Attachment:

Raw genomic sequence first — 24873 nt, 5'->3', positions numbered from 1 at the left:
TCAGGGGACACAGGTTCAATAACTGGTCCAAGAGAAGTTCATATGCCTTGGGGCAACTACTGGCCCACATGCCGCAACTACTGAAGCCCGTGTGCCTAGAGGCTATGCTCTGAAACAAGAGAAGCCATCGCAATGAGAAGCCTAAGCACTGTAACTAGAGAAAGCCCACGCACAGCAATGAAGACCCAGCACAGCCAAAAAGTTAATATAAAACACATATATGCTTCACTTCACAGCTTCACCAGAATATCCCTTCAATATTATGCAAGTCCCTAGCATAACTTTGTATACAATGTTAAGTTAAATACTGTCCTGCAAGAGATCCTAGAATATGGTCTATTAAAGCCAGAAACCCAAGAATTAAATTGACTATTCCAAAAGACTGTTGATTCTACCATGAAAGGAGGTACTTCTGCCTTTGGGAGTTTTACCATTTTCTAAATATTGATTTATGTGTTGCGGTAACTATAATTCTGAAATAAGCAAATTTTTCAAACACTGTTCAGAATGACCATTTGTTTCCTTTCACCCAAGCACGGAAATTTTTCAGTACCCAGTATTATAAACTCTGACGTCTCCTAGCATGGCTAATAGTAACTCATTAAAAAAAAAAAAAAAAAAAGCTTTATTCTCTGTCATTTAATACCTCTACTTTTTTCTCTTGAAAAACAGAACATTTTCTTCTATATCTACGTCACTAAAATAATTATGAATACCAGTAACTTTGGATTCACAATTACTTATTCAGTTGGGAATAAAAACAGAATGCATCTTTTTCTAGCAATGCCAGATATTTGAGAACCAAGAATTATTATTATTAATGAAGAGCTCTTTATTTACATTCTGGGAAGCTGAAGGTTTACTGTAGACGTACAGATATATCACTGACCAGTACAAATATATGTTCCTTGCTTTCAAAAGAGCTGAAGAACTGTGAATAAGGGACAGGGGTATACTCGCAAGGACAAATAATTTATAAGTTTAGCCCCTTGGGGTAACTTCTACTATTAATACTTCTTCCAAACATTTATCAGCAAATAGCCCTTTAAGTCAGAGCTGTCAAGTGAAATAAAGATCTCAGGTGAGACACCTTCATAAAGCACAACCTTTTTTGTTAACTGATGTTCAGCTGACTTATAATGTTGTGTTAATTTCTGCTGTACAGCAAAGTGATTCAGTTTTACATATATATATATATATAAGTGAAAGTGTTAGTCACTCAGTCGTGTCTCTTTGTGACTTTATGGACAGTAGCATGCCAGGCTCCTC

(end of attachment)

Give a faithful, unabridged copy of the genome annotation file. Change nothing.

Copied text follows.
Raw genomic sequence first — 24873 nt, 5'->3', positions numbered from 1 at the left:
TCAGGGGACACAGGTTCAATAACTGGTCCAAGAGAAGTTCATATGCCTTGGGGCAACTACTGGCCCACATGCCGCAACTACTGAAGCCCGTGTGCCTAGAGGCTATGCTCTGAAACAAGAGAAGCCATCGCAATGAGAAGCCTAAGCACTGTAACTAGAGAAAGCCCACGCACAGCAATGAAGACCCAGCACAGCCAAAAAGTTAATATAAAACACATATATGCTTCACTTCACAGCTTCACCAGAATATCCCTTCAATATTATGCAAGTCCCTAGCATAACTTTGTATACAATGTTAAGTTAAATACTGTCCTGCAAGAGATCCTAGAATATGGTCTATTAAAGCCAGAAACCCAAGAATTAAATTGACTATTCCAAAAGACTGTTGATTCTACCATGAAAGGAGGTACTTCTGCCTTTGGGAGTTTTACCATTTTCTAAATATTGATTTATGTGTTGCGGTAACTATAATTCTGAAATAAGCAAATTTTTCAAACACTGTTCAGAATGACCATTTGTTTCCTTTCACCCAAGCACGGAAATTTTTCAGTACCCAGTATTATAAACTCTGACGTCTCCTAGCATGGCTAATAGTAACTCATTAAAAAAAAAAAAAAAAAAAGCTTTATTCTCTGTCATTTAATACCTCTACTTTTTTCTCTTGAAAAACAGAACATTTTCTTCTATATCTACGTCACTAAAATAATTATGAATACCAGTAACTTTGGATTCACAATTACTTATTCAGTTGGGAATAAAAACAGAATGCATCTTTTTCTAGCAATGCCAGATATTTGAGAACCAAGAATTATTATTATTAATGAAGAGCTCTTTATTTACATTCTGGGAAGCTGAAGGTTTACTGTAGACGTACAGATATATCACTGACCAGTACAAATATATGTTCCTTGCTTTCAAAAGAGCTGAAGAACTGTGAATAAGGGACAGGGGTATACTCGCAAGGACAAATAATTTATAAGTTTAGCCCCTTGGGGTAACTTCTACTATTAATACTTCTTCCAAACATTTATCAGCAAATAGCCCTTTAAGTCAGAGCTGTCAAGTGAAATAAAGATCTCAGGTGAGACACCTTCATAAAGCACAACCTTTTTTGTTAACTGATGTTCAGCTGACTTATAATGTTGTGTTAATTTCTGCTGTACAGCAAAGTGATTCAGTTTTACATATATATATATATATAAGTGAAAGTGTTAGTCACTCAGTCGTGTCTCTTTGTGACTTTATGGACAGTAGCATGCCAGGCTCCTC